On 23rd March (Saturday), a bunch of us as part of a UDC field trip, visited the Hand-in-Hand India Solid Waste Management facility in Mammallapuram, 60km away from Chennai (or as it is popularly called Mahabalipuram). Blessed with a large amount of patience and exceptional organisational skills, Vidhya Mohankumar managed to arrange transportation for everyone, so that we were all car pooling. People caught buses to strategic locations and were picked up by others and we made it to Mammallapuram just before midday. So the contingent that made it included- Zoyab Kadi, Tahaer Zoyab, Nikith Ashok, Hareesh Haridasan, Advait Jani, Roshan Toshniwal, Shruti Shankar, Mahesh Radhakrishnan, Vidhya Mohankumar and yours truly, Nithya Ramesh.
Hand-in Hand India is an NGO that has been in operation unofficially since 1988 and officially since 2002 and works on a wide variety of issues that include elimination of child labour, women empowerment and waste management. They started work in the Kancheepuram district, and currently work in several places in Tamil Nadu and are thinking of expanding to other parts of India.
They follow a model of facilitation where they work with the local panchayat/municipality for a period of time, and when the local body is capable of running the system in a sustainable manner, they pull out moving on to the next project. Each ward, each district has a different approach and budgetary constraints, and hence they have come up with innovative ways of working suitable to context. Some local bodies have sufficient funds to provide a free service to the residents and some even provide free bins, whilst others barely have land to accommodate the facility.
We were greeted by a young and enthusiastic Mr.Keerthi and a very composed Block Coordinator, Mr. Porpatham -both have been part of Hand-in Hand India for several years. They explained their working methodology, approach and their financial model and cheerfully answered all our questions.
In Mammalapuram, they handle the 3-5 tonnes of waste every day from 5 wards, consisting of 3600 households. The facility is adjacent to the landfill, and is spread over a few acres of land. One would be hard pressed to guess that this is a waste management campus, as they have painstakingly landscaped it, resulting in composting sheds amidst a green garden and a riot of flowers that almost drown out the presence of the neighbouring landfill. The campus is a testament to the pride they take in their work, and breaks all set notions of what a waste management facility should look like.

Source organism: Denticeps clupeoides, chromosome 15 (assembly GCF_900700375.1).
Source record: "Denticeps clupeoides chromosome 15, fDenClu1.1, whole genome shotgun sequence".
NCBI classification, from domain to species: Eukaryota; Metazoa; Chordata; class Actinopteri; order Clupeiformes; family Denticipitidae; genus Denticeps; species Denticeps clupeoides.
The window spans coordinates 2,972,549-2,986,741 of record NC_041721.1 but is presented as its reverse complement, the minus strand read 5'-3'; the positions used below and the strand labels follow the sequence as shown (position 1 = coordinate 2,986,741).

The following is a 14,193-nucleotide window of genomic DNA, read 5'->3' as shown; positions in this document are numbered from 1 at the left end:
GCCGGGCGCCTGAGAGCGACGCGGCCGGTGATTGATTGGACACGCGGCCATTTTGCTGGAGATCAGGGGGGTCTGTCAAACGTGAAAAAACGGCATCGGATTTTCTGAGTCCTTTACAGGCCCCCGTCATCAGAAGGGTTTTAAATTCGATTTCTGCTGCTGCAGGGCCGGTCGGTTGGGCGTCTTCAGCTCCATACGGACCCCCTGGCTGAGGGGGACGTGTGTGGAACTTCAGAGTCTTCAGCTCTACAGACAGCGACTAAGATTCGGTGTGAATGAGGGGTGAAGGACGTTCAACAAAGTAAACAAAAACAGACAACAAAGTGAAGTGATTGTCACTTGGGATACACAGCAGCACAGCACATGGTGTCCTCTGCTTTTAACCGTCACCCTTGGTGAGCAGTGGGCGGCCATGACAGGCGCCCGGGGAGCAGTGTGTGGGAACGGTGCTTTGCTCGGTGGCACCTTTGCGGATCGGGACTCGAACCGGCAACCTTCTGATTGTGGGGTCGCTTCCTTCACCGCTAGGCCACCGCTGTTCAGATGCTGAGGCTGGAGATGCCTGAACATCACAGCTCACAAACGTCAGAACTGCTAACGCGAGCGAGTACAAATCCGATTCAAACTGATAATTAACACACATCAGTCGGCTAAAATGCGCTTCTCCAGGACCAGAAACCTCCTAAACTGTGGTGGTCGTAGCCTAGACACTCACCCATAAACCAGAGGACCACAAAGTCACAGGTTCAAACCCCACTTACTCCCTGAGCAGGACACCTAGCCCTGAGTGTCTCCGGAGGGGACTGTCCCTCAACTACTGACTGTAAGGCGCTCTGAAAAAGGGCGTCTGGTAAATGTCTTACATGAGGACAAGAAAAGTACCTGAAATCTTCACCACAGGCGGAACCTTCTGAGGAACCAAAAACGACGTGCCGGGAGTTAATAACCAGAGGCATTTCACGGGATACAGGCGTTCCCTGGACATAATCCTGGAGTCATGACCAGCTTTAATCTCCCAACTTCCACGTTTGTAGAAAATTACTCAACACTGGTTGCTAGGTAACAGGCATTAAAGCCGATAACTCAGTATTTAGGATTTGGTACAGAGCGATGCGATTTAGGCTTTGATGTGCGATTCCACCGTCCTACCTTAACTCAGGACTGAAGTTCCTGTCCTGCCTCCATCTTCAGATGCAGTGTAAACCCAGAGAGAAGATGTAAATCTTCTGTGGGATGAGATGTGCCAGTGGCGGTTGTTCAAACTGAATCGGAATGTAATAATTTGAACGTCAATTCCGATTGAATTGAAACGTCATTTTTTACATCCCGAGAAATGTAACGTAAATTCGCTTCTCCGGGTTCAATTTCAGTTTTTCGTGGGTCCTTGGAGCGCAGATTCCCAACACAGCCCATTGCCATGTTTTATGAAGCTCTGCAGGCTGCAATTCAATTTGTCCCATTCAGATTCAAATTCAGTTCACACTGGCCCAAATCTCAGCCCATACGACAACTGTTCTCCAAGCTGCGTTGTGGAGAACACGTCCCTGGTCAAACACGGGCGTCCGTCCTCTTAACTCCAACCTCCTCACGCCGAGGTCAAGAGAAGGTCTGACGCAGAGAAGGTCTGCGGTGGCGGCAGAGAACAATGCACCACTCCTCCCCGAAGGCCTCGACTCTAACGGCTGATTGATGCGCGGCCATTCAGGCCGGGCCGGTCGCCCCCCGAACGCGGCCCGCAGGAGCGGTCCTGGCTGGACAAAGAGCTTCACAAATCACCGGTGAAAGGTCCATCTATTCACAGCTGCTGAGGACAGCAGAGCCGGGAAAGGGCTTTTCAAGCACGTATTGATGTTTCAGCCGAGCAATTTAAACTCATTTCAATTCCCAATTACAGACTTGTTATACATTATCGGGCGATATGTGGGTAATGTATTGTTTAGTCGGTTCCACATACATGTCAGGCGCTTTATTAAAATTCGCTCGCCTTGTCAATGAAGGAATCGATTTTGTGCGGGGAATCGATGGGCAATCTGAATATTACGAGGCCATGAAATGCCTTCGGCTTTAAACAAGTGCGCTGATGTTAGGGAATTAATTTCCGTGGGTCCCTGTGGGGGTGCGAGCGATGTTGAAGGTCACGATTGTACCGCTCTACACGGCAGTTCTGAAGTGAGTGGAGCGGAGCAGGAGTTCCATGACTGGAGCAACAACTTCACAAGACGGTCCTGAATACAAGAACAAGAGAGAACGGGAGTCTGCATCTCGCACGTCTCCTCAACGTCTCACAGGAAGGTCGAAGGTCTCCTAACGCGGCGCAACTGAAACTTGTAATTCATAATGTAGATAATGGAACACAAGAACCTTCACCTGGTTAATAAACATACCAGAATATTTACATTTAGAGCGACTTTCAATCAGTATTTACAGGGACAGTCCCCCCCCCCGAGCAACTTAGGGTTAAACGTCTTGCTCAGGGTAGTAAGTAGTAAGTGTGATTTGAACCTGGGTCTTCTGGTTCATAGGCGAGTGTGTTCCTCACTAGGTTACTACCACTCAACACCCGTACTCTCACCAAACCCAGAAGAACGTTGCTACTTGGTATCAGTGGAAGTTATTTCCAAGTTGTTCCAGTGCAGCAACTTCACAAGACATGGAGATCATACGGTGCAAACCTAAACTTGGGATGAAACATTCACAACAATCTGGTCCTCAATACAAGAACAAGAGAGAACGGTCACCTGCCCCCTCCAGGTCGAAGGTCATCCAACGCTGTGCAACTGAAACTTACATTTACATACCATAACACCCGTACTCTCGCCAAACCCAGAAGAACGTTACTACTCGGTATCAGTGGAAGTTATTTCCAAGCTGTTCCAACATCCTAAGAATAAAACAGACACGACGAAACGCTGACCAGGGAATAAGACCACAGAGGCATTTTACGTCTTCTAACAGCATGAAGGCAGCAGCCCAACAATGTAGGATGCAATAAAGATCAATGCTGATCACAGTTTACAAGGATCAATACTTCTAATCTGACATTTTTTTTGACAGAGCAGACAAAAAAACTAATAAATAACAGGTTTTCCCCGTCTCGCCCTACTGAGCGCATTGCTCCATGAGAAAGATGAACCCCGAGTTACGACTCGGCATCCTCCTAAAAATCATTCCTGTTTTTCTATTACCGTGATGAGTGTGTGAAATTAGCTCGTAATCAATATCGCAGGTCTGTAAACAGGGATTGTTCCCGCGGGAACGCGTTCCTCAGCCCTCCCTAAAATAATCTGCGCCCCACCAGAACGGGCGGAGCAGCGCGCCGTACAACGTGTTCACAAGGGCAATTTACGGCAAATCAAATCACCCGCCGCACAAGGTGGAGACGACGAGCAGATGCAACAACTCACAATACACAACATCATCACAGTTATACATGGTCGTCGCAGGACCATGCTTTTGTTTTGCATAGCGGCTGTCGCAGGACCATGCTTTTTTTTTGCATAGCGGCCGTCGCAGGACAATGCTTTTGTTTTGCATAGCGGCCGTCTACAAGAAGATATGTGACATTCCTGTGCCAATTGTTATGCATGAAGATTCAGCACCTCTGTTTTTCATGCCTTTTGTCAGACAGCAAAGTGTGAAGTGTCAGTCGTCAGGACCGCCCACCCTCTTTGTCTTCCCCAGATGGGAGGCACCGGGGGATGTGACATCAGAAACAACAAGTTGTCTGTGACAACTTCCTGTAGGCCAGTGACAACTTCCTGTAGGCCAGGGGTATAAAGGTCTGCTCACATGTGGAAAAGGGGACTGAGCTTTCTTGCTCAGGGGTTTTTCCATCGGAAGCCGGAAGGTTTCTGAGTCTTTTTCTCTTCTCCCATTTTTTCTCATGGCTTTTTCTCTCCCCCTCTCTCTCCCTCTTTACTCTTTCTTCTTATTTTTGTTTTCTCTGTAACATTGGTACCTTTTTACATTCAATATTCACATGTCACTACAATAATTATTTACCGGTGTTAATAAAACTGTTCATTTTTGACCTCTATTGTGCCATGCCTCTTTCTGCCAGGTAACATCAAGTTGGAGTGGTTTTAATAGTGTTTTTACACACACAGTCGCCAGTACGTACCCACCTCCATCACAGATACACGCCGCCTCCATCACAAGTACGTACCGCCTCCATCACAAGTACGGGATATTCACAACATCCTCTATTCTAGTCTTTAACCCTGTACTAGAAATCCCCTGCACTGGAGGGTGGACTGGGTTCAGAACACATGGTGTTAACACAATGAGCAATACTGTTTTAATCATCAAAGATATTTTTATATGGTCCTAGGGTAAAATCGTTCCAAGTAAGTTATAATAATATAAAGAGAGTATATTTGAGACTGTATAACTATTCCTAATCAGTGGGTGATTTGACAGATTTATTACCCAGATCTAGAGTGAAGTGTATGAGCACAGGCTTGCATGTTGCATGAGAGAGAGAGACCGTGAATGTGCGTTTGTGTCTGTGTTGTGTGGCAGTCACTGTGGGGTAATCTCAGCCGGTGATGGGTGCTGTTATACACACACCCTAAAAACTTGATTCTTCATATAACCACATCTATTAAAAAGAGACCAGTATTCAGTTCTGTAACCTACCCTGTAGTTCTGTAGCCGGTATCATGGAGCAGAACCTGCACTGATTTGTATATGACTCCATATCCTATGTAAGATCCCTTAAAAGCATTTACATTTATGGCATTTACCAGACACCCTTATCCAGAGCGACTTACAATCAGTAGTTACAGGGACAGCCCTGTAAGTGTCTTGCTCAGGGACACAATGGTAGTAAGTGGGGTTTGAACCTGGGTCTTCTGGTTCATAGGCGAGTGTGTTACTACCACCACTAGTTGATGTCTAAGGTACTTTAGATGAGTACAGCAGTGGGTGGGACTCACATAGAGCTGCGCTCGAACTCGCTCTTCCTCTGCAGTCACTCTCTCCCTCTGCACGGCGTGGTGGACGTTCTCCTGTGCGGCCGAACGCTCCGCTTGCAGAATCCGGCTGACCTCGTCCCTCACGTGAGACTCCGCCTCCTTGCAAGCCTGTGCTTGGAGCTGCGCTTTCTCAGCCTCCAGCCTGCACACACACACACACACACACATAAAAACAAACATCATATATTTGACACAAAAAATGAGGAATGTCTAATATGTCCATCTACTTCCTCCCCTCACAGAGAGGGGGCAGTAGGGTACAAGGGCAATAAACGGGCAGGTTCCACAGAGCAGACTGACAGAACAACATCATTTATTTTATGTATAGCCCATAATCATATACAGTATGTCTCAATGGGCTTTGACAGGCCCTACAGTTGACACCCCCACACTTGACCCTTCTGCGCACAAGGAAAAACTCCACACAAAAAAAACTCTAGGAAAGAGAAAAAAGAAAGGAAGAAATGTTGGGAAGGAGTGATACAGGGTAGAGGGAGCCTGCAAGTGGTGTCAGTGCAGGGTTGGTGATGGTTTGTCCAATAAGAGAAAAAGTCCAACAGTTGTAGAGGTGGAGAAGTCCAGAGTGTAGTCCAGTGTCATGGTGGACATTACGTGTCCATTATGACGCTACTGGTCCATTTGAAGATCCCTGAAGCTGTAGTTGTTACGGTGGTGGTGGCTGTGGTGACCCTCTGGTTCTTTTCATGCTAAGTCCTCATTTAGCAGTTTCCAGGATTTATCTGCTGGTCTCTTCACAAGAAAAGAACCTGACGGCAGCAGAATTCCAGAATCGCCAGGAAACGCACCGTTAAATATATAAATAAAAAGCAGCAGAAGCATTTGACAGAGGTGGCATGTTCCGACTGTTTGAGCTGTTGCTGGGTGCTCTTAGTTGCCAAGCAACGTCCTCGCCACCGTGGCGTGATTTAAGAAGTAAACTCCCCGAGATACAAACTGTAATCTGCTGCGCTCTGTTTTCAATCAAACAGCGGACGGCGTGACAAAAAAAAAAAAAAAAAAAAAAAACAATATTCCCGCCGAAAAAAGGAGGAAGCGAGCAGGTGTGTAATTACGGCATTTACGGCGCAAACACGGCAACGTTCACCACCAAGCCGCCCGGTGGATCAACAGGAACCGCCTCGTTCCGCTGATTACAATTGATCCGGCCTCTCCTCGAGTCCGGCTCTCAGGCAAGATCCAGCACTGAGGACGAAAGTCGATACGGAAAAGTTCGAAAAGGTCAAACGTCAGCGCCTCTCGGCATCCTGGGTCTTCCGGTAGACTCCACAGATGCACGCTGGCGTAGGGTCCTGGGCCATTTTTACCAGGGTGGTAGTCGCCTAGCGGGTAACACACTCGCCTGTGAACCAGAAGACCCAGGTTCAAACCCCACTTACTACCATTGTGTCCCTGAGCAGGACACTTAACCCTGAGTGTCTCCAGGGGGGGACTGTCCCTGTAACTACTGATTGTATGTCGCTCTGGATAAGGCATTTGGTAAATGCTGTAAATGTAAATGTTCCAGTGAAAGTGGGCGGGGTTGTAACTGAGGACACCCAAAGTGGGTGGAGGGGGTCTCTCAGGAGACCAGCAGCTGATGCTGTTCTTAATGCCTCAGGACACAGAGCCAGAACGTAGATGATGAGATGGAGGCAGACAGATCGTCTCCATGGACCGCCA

The project was kicked off with an initial stakeholders meeting which brought together the local body, residents, womens groups and other organizations in the a community, followed by an intense awareness and sensitising campaign, which involved volunteers going door to door, distribution of pamphlets and autos that drove around the neighbourhood spreading the message.Every household in the 5 wards were provided with a green bin for organic waste and a grey bin for inorganic waste. They were also provided with a sack to store recyclable items such as milk covers and glass bottles.
Segregation at source is of utmost importance, for the system to work efficiently, and is also the biggest challenge. Many households fail to segregate properly, and the mixed waste cannot be composted and unfortunately joins the landfill.
The waste is collected door to door by “green friends” who operate a tricycle. On an average each tricycle, with two green friends can cover 300 houses per day, and a little less if the terrain is hilly.These green friends are the government waste collectors who are provided with uniforms, masks and gloves. As they are often from disadvantaged backgrounds,and their new name in itself lends dignity to their profession. Certain municipalities have the funds to pay for the entire operation, but in Mammallapuram a nominal monthly fee of 30 Rs is collected from the each household.